In the spring of 2013, we were multiplying Pst urediniospores and conducting various experiments with urediniospores in our greenhouses at Northwest A&F University, Yangling, Shaanxi, China according to our commonly used methods. Seedlings of wheat were grown in the greenhouse, inoculated with normal-colored urediniospores of Pst at the two-leaf stage, and incubated in a dew chamber at 10°C for 24 h for multiplication. Subsequently plants were kept in a growth chamber at 13–17°C and 80–90% relative humidity [21]. About 14–20 days after inoculation, we found that uredinia on more than 45% of wheat leaves in a tray of 151 plants changed from normal fresh yellow-orange color to gray. Approximtely 20 days after inoculation with Pst, gray mycelia were removed from infected Pst uredinia with a sterilized needle and transferred to MEA medium. After incubation at 20°C for 5 days, new mycelia from the colony margins were transferred to fresh MEA medium to obtain a purified culture.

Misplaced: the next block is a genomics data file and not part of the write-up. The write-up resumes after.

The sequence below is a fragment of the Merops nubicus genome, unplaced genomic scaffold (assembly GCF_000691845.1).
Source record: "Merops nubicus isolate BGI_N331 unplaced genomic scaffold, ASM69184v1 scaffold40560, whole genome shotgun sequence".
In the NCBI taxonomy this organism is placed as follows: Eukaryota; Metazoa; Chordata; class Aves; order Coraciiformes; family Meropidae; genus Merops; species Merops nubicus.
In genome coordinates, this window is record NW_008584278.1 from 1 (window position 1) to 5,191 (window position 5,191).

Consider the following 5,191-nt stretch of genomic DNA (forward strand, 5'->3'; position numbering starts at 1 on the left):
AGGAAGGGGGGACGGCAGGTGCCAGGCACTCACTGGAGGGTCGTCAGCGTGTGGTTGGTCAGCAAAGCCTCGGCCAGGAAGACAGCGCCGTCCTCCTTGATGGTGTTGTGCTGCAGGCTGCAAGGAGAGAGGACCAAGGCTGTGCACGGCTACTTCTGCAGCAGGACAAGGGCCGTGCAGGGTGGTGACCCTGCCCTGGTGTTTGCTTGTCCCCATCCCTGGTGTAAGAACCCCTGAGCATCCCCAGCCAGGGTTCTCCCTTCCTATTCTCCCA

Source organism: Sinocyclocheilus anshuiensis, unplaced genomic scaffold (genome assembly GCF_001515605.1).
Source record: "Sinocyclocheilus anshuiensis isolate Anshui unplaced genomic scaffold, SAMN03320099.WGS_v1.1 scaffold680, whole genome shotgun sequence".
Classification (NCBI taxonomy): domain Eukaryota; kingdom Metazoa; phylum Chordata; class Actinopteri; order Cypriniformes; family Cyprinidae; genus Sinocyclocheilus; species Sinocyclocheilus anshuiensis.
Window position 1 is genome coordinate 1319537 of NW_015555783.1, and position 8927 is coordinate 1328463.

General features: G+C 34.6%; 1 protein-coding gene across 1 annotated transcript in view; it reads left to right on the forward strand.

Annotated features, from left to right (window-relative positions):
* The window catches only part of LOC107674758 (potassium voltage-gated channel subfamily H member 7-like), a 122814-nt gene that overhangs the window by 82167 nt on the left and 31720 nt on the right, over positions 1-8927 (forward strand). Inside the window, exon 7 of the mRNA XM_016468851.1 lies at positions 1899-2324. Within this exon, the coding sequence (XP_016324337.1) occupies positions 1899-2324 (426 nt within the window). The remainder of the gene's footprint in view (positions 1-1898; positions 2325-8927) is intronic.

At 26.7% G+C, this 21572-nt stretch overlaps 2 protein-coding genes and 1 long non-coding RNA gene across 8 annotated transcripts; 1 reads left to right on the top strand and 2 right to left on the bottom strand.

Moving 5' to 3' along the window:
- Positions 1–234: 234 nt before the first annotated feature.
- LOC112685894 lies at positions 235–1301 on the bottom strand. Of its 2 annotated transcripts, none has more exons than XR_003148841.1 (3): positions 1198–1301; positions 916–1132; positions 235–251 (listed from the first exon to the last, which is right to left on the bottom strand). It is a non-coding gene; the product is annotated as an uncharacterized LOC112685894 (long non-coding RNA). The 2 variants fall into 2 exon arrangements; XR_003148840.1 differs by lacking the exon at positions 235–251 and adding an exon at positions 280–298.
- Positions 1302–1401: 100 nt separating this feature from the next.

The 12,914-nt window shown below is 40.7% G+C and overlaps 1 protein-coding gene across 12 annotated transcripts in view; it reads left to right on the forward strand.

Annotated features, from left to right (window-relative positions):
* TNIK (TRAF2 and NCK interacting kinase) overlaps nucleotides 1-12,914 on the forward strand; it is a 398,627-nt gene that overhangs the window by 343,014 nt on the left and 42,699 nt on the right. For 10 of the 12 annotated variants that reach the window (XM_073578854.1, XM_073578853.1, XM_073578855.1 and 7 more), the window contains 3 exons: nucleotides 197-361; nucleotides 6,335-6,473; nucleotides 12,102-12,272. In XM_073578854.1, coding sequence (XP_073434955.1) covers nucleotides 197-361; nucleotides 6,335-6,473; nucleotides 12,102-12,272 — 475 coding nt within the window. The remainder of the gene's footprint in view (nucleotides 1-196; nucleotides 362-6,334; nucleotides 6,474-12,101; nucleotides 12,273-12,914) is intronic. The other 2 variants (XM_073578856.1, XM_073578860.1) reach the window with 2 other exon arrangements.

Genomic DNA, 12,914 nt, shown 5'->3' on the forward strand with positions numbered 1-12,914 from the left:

Morphological observation

Morphological characteristics of hyphae, conidiophores and conidia of the parasitic fungus grown on MEA plates were examined for color and size, and the conidia septa changes were measured with an Olympus BX51T-32P01 optical microscope (Olympus, Japan).

To observe the ultrastructure of the parasitic fungus, wheat leaves bearing uredinia with abnormal colors were cut into 0.5×0.5 cm pieces, immersed in 4% glutaraldehyde (in 0.2 M phosphate buffer, pH 6.8) and fixed at 4°C overnight. Fixed leaf samples were washed four times with phosphate buffer for 15 min each. Thereafter, samples were successively dehydrated for 30 min each in 30, 50, 70, 80 and 90% ethanol, and finally three times in 100% ethanol. The dehydrated samples were treated with isoamyl acetate twice for 20 min each. After drying in a CO2 vacuum, the samples were sputter-coated with gold in an E-1045 (Hitachi, Japan) and then were examined with an S-4800 SEM (Hitachi, Japan).

Pathogenicity test to confirm hyperparasitism